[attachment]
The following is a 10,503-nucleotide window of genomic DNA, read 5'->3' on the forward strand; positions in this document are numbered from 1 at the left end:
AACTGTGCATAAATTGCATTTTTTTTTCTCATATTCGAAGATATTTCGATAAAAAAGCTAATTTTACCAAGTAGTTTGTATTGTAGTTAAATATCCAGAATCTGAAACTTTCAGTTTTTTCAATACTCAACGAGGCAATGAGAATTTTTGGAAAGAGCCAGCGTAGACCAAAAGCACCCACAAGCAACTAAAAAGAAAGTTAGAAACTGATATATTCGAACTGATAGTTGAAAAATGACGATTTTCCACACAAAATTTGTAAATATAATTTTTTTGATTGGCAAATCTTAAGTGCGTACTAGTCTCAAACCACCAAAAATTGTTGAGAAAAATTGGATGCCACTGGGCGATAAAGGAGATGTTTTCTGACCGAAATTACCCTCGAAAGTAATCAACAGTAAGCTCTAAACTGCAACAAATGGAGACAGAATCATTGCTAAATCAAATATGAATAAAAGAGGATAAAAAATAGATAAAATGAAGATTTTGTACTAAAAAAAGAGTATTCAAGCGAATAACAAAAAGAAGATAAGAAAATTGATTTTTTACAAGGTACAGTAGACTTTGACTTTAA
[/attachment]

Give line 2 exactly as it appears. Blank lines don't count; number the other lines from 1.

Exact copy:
AACTGTGCATAAATTGCATTTTTTTTTCTCATATTCGAAGATATTTCGATAAAAAAGCTAATTTTACCAAGTAGTTTGTATTGTAGTTAAATATCCAGAATCTGAAACTTTCAGTTTTTTCAATACTCAACGAGGCAATGAGAATTTTTGGAAAGAGCCAGCGTAGACCAAAAGCACCCACAAGCAACTAAAAAGAAAGTTAGAAACTGATATATTCGAACTGATAGTTGAAAAATGACGATTTTCCACACAAAATTTGTAAATATAATTTTTTTGATTGGCAAATCTTAAGTGCGTACTAGTCTCAAACCACCAAAAATTGTTGAGAAAAATTGGATGCCACTGGGCGATAAAGGAGATGTTTTCTGACCGAAATTACCCTCGAAAGTAATCAACAGTAAGCTCTAAACTGCAACAAATGGAGACAGAATCATTGCTAAATCAAATATGAATAAAAGAGGATAAAAAATAGATAAAATGAAGATTTTGTACTAAAAAAAGAGTATTCAAGCGAATAACAAAAAGAAGATAAGAAAATTGATTTTTTACAAGGTACAGTAGACTTTGACTTTAA